In the meantime, Mr. Jessee says HHSC also communicates to Medicaid HMOs that nothing prevents them from starting the credentialing process while they wait on enrollment confirmation from Texas Medicaid.
Some plans already do so, but TMA is urging HHSC to adopt the approach as a best practice for all Medicaid HMOs to expedite physician credentialing, in addition to the protections created under SB 760.
"There are a lot of good things going on," Mr. Jessee said. "This is a big deal."
Amy Lynn Sorrel can be reached by phone at (800) 880-1300, ext. 1392, or (512) 370-1392; by fax at (512) 370-1629; or by email.
Did you enroll in Texas Medicaid before Jan. 1, 2013? If so, you must reenroll by March 24, 2016, to maintain your participation in traditional fee-for-service Medicaid and Medicaid managed care networks. Federal law requires all Medicaid physicians and health professionals to reenroll every three to five years. To be considered fully reenrolled, physicians must:
- Submit a completed reenrollment application; and
- Receive notification from Texas Medicaid & Healthcare Partnership (TMHP) that the application has been approved.
To make the reenrollment process easier, Texas Medicaid has implemented numerous improvements to its electronic enrollment portal, including the ability to upload supporting documents and electronically sign the reenrollment form.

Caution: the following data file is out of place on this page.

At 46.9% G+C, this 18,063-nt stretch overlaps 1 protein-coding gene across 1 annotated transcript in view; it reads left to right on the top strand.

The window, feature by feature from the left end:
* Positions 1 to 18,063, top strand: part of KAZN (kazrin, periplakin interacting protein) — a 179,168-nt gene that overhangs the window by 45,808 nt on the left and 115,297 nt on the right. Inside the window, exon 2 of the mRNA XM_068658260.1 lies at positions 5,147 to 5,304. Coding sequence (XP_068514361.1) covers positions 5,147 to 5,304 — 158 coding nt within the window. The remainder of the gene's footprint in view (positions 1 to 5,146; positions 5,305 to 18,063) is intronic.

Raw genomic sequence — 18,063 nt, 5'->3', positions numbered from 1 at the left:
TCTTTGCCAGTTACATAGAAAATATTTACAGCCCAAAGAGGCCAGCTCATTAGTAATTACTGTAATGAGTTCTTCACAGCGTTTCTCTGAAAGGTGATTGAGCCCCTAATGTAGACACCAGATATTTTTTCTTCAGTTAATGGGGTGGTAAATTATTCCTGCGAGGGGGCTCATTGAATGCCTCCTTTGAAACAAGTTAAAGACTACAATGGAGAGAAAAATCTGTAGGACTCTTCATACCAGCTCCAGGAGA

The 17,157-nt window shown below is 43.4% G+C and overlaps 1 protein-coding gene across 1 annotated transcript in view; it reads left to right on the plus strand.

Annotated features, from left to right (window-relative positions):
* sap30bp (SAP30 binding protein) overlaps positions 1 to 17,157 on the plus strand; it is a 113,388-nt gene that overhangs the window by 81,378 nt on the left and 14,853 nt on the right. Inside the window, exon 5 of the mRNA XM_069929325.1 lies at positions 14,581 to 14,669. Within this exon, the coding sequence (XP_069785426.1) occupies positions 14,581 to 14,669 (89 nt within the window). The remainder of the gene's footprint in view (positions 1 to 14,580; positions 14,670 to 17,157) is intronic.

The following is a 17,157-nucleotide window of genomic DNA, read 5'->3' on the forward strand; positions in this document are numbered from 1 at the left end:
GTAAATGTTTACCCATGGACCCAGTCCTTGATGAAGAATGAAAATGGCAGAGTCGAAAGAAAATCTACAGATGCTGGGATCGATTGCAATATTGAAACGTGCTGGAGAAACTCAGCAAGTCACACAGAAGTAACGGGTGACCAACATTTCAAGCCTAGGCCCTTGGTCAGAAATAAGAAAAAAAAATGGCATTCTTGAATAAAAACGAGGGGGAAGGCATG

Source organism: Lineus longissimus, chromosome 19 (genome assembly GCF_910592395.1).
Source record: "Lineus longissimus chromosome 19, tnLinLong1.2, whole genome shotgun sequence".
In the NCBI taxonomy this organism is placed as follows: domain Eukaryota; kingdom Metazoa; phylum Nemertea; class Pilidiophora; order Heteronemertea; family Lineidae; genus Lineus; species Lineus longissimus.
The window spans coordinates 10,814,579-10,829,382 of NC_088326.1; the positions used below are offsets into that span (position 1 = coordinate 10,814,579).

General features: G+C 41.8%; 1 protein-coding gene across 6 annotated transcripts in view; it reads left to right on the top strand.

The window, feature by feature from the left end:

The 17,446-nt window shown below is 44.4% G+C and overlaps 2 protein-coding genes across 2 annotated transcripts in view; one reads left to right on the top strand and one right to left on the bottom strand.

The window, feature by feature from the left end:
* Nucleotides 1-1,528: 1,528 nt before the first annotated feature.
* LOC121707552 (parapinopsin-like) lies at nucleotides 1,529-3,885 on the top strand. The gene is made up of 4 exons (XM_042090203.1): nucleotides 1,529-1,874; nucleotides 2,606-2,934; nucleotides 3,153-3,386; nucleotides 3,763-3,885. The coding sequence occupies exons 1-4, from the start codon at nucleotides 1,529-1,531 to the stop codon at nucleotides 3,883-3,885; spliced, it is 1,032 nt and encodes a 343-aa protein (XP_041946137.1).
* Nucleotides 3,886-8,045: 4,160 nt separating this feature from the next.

To allow sufficient time for processing, Texas Health and Human Services Commission officials recommend physicians start working on their applications immediately. The process takes 45 days on average. For additional information and assistance:
Medicaid in the Legislature
While there's more work to be done, the 2015 Texas Legislature again responded to TMA's call for simplification and protections in the Medicaid program. Among them:
- Senate Bill 207 by Sen. Juan "Chuy" Hinojosa (D-McAllen) outlines clear criteria for Medicaid fraud investigations by the Office of Inspector General, including clarifications that fraud does not include unintentional technical, clerical, or administrative errors.
- Senate Bill 760 by Sen. Charles Schwertner, MD (R-Georgetown), increases oversight and accountability of Medicaid HMOs' network adequacy by, among other provisions, raising current Medicaid access criteria and suspending enrollment in health plans if they fail to maintain adequate networks.
- Senate Bill 200 by Sen. Jane Nelson (R-Flower Mound) reorganizes the Texas Health and Human Services Commission and provides for a host of simplifications to Medicaid managed care, including streamlined enrollment and credentialing processes.
- House Bill 839 by Rep. Elliott Naishtat (D-Austin) ensures children have continued health care coverage when released from a correctional facility by eliminating rules that cut off juveniles' eligibility for Medicaid when they enter a detention facility.